So, for this quilt, I made twelve housetop blocks and sewed them together with large sections of the elephants.

I cut the large-scale fabric to let the elephants galumph horizontally across the face. Each subsequent row is taller than the one above so that the image is reveled more in each row.  I used the green balloons as the columns in between the blocks.

Detail of right side
Detail of right side

With the twelve blocks in place, the quilt was a little tall and thin for me, so I set about making funky square-in-a-square blocks for side borders. I pieced the light fabrics in between and then added the marching elephants up and down the sides.

The Tula Pink fabric, Prince Charming
The Tula Pink fabric, Prince Charming

The Tula Pink Prince Charming fabric was a great color match with the Pernilla fabric, and I was able to use the frog in the center of one of the blocks. I made sure to add in fabrics of colors that didn’t match to create some zingers, like the pink and yellow floral above.

One of the tricks to making one of these quilts is to use a transition color at the outer edge of each block, one that works well as a bridge between the colored stripes and the large-scale sashing. It should be the color of the background in the sashes. In this case, each housetop block has a green and white fabric on the outer edge.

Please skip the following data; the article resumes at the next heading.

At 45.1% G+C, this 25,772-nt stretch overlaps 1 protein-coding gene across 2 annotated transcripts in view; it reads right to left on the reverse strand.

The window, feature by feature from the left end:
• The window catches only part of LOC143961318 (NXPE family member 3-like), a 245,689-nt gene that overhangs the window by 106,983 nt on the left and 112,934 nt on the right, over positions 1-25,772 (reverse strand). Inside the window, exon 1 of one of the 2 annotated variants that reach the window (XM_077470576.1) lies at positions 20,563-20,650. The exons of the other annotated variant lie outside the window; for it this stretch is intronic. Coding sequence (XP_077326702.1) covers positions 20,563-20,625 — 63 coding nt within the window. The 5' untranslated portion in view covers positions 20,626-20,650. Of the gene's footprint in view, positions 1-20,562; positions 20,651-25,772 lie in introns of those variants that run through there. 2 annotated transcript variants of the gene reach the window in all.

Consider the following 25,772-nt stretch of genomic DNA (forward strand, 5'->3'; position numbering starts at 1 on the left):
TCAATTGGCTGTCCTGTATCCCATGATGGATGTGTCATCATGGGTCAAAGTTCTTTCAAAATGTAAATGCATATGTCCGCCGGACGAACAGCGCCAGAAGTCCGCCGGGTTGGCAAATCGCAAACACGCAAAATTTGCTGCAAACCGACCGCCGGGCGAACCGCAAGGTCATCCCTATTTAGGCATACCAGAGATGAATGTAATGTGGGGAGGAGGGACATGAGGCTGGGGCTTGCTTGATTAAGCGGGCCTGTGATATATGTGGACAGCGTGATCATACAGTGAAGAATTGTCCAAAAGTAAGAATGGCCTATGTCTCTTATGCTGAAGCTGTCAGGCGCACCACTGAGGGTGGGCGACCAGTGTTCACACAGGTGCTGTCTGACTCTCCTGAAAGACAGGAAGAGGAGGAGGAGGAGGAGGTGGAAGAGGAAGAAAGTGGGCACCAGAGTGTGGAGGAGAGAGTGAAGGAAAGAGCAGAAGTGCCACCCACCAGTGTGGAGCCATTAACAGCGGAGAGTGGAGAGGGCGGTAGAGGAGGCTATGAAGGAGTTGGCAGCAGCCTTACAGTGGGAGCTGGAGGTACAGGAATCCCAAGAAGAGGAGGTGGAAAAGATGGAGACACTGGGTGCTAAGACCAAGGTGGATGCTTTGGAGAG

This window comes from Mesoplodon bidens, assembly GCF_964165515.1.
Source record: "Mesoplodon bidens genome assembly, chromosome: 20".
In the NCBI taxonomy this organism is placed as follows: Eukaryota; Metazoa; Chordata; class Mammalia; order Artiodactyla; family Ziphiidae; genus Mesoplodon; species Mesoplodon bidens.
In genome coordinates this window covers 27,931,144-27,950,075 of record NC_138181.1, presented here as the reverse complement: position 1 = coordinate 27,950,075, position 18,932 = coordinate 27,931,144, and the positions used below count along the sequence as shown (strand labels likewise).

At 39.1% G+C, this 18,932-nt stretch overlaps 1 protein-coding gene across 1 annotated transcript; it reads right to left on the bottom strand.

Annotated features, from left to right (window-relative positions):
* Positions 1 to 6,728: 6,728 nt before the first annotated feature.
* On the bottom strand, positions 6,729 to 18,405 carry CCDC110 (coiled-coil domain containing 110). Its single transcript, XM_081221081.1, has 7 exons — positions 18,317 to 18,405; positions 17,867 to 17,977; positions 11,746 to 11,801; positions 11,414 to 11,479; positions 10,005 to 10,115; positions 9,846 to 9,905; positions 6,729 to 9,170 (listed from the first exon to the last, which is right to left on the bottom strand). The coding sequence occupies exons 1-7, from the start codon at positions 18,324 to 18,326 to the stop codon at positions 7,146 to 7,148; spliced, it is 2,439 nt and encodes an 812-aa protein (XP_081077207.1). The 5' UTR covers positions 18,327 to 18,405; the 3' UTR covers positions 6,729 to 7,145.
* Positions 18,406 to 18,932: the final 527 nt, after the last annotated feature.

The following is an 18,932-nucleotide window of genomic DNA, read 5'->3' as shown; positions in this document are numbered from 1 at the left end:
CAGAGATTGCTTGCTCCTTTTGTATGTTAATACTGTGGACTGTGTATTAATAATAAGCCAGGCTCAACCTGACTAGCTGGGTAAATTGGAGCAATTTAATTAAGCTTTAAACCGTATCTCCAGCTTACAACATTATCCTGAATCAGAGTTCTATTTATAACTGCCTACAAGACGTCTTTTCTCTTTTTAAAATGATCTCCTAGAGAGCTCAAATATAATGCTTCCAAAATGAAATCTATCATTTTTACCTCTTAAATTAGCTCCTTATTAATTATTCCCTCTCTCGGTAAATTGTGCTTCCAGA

I quilted it using a zebra-stripe Superior Rainbows thread that went through shades of gray to charcoal.  I really loved giving all the little people funny curls on their hats.

I loved doing the stitching on the hats and flags
I loved doing the stitching on the hats and flags

I am exceedingly proud of this quilt!

Scrap Quilt Redux

Maverick Quilts, Using Large-Scale Prints, Novelty Fabrics, & Panels With Panache will be released mid-June, and I am excited to begin sharing projects from my book.
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Free-cut curves make great quilt blocks
Free-cut curves make great quilt blocks

A couple of years ago I began to explore free cutting curves.  I took fat eighths and layered them good sides up and cut each one differently. This way you get a pair of curvy blocks in a mirror image.  As the pieces were sewn together the most amazing shapes emerged.  Using a monochomatic color scale, I made lots of cool green pieces.  I worked without a plan and let the quilt unfold as the curved pieces were made.

I used a wide variety of motifs on the fabrics including apples, zuchini, cactus, dandelion weeds, batiks, stripes, and dots.  I was looking for an ecclectic and interesting mix.